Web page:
Psychological Medicine

Original Articles

The mental health of clean-up workers 18 years after the Chernobyl accident

K. Loganovskya1, J. M. Havenaara2, N. L. Tintlea3, L. T. Gueya4, R. Kotova5 and E. J. Brometa5 c1

a1 Research Center for Radiation Medicine, Academy of Medical Sciences of Ukraine, Kyiv, Ukraine

a2 Department of Psychiatry, Free University of Amsterdam, Amsterdam, The Netherlands

a3 Department of Mathematics, Hope College, Holland, MI, USA

a4 Spanish National Cancer Research Center (CNIO), Madrid, Spain

a5 Department of Psychiatry, Stony Brook University, Stony Brook, NY, USA

Abstract

Background The psychological aftermath of the Chernobyl accident is regarded as the largest public health problem unleashed by the accident to date. Yet the mental health of the clean-up workers, who faced the greatest radiation exposure and threat to life, has not been systematically evaluated. This study describes the long-term psychological effects of Chernobyl in a sample of clean-up workers in Ukraine.

Method The cohorts were 295 male clean-up workers sent to Chernobyl between 1986 and 1990 interviewed 18 years after the accident (71% participation rate) and 397 geographically matched controls interviewed as part of the Ukraine World Mental Health (WMS) Survey 16 years after the accident. The World Health Organization (WHO) Composite International Diagnostic Interview (CIDI) was administered. We examined group differences in common psychiatric disorders, suicide ideation and severe headaches, differential effects of disorder on days lost from work, and in the clean-up workers, the relationship of exposure severity to disorder and current trauma and somatic symptoms. Analyses were adjusted for age in 1986 and mental health prior to the accident.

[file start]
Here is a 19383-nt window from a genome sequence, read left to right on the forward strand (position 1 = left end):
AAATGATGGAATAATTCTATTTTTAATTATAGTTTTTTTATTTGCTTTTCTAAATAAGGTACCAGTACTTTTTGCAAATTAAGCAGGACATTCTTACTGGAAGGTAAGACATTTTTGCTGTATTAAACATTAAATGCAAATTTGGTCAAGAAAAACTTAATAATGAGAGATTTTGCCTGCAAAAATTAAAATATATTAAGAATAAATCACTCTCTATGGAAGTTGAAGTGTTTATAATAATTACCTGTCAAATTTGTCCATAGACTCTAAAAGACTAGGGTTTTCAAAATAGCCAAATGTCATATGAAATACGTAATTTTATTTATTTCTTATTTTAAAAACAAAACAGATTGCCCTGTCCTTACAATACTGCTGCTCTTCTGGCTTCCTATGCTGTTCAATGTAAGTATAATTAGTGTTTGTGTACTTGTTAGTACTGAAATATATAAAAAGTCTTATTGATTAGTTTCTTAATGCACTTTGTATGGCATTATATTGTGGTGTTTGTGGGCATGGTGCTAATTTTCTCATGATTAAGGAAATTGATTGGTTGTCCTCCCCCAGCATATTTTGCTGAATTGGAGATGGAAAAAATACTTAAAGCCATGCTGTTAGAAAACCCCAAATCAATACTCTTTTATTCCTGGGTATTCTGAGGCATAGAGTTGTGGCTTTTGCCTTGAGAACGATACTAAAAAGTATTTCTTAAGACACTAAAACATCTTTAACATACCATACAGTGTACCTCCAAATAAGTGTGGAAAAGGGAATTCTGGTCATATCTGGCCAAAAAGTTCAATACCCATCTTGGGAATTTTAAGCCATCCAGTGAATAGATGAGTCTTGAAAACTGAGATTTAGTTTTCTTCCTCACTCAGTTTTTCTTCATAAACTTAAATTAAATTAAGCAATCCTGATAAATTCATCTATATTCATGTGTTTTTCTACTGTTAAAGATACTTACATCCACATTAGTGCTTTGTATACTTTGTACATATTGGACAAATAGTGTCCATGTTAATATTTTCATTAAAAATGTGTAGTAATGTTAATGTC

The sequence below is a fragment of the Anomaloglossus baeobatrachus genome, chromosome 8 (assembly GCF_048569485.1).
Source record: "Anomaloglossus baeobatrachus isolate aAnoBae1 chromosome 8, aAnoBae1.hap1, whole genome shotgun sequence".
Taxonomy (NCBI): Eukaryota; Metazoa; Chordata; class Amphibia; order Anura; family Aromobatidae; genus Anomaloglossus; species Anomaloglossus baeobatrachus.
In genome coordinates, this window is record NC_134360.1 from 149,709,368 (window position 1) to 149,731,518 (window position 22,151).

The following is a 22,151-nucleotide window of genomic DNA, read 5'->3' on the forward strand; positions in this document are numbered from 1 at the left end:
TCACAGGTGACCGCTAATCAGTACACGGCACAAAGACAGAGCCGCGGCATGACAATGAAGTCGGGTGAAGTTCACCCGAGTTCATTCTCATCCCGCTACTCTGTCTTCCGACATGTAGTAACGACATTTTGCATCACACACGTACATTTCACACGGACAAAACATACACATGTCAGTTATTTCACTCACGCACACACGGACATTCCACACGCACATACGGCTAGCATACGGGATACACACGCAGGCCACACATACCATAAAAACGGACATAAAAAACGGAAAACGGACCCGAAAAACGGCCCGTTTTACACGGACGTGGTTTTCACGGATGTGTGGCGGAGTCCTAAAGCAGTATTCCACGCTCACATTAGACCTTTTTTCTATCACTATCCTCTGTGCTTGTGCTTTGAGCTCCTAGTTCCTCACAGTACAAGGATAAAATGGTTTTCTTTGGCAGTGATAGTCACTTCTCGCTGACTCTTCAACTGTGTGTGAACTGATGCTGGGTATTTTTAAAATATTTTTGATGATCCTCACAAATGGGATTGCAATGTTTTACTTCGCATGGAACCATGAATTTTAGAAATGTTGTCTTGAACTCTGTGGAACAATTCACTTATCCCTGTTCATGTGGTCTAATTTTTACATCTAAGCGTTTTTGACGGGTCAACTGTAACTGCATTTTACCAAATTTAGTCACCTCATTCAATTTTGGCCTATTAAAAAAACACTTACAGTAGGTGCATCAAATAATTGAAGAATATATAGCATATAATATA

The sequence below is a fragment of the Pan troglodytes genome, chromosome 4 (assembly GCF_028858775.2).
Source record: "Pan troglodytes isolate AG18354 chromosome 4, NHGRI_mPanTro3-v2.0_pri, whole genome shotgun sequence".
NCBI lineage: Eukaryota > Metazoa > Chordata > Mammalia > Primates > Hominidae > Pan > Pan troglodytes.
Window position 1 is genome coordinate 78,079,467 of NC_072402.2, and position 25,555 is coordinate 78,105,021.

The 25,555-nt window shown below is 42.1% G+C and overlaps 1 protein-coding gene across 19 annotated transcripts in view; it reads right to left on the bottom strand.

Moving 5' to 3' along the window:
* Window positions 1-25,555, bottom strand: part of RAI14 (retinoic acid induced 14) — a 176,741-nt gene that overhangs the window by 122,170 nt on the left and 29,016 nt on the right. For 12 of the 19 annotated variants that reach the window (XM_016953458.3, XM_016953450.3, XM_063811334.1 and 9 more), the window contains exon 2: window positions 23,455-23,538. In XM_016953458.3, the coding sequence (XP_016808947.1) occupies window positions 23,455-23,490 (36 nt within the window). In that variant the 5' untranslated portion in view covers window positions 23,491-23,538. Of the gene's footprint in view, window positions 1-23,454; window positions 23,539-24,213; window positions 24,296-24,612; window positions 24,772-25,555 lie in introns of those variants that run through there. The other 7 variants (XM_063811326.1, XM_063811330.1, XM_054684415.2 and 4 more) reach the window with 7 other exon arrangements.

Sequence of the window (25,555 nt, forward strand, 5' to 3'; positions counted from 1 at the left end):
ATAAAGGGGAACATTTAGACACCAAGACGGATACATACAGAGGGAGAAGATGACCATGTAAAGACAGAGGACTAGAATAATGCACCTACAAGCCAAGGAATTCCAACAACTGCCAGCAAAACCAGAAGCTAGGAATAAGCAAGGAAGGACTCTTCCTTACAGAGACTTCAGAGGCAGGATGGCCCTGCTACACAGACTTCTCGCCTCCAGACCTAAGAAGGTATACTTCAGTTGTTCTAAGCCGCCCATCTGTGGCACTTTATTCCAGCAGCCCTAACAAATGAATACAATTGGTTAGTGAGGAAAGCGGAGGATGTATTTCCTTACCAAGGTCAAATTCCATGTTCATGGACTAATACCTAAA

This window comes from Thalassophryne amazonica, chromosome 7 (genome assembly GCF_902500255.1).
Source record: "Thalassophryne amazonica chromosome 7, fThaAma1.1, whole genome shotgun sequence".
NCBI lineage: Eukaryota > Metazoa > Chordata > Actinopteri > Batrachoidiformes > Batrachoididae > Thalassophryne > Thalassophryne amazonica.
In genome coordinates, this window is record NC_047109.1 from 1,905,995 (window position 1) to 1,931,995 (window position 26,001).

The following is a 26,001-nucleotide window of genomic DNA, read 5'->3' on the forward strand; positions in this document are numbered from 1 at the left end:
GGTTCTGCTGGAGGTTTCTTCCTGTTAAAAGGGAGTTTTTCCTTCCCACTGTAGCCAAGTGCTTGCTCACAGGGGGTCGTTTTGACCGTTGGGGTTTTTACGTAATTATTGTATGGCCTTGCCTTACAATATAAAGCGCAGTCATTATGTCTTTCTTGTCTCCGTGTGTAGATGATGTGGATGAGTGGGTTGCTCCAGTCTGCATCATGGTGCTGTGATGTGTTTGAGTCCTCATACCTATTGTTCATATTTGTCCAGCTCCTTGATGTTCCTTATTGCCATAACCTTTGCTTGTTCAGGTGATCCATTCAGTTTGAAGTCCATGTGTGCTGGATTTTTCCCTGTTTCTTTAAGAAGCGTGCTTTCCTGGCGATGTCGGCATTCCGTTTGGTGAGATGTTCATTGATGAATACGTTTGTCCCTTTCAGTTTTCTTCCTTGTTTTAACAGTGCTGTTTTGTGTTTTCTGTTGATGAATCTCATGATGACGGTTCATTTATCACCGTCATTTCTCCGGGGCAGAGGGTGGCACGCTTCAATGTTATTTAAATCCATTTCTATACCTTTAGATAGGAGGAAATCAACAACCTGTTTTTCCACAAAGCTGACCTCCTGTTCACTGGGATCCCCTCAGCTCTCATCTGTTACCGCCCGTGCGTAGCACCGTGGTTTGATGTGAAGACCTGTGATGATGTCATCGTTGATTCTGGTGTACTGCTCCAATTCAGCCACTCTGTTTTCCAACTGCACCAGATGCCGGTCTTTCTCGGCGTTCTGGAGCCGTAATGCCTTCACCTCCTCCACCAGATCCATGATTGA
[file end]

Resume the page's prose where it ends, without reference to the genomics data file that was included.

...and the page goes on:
Results Relatively more clean-up workers than controls experienced depression (18.0% v. 13.1%) and suicide ideation (9.2% v. 4.1%) after the accident. In the year preceding interview, the rates of depression (14.9% v. 7.1%), post-traumatic stress disorder (PTSD) (4.1% v. 1.0%) and headaches (69.2% v. 12.4%) were elevated. Affected workers lost more work days than affected controls. Exposure level was associated with current somatic and PTSD symptom severity.

Conclusions Long-term mental health consequences of Chernobyl were observed in clean-up workers.

(Received June 11 2007)

(Revised October 22 2007)

(Accepted October 27 2007)

(Online publication November 30 2007)

Correspondence

c1 Address for correspondence: Professor E. J. Bromet, Ph.D., Departments of Psychiatry and Preventive Medicine, Putnam Hall-South Campus, Stony Brook, NY 11794-8790, USA. (Email: Evelyn.bromet@stonybrook.edu)

Metrics